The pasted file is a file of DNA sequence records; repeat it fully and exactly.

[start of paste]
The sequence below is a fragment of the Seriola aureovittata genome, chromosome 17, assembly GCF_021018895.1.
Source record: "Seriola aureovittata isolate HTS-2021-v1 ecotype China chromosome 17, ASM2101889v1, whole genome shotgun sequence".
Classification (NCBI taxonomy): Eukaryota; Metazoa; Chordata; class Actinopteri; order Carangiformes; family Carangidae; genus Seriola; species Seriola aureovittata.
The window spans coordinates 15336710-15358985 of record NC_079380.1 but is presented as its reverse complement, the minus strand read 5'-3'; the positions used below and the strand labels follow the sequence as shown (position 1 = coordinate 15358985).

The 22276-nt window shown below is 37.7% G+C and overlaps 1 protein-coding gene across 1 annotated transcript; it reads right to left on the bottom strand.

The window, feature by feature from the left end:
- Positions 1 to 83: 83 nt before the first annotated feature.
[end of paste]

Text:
The sequence below is a fragment of the Seriola aureovittata genome, chromosome 17, assembly GCF_021018895.1.
Source record: "Seriola aureovittata isolate HTS-2021-v1 ecotype China chromosome 17, ASM2101889v1, whole genome shotgun sequence".
Classification (NCBI taxonomy): Eukaryota; Metazoa; Chordata; class Actinopteri; order Carangiformes; family Carangidae; genus Seriola; species Seriola aureovittata.
The window spans coordinates 15336710-15358985 of record NC_079380.1 but is presented as its reverse complement, the minus strand read 5'-3'; the positions used below and the strand labels follow the sequence as shown (position 1 = coordinate 15358985).

The 22276-nt window shown below is 37.7% G+C and overlaps 1 protein-coding gene across 1 annotated transcript; it reads right to left on the bottom strand.

The window, feature by feature from the left end:
- Positions 1 to 83: 83 nt before the first annotated feature.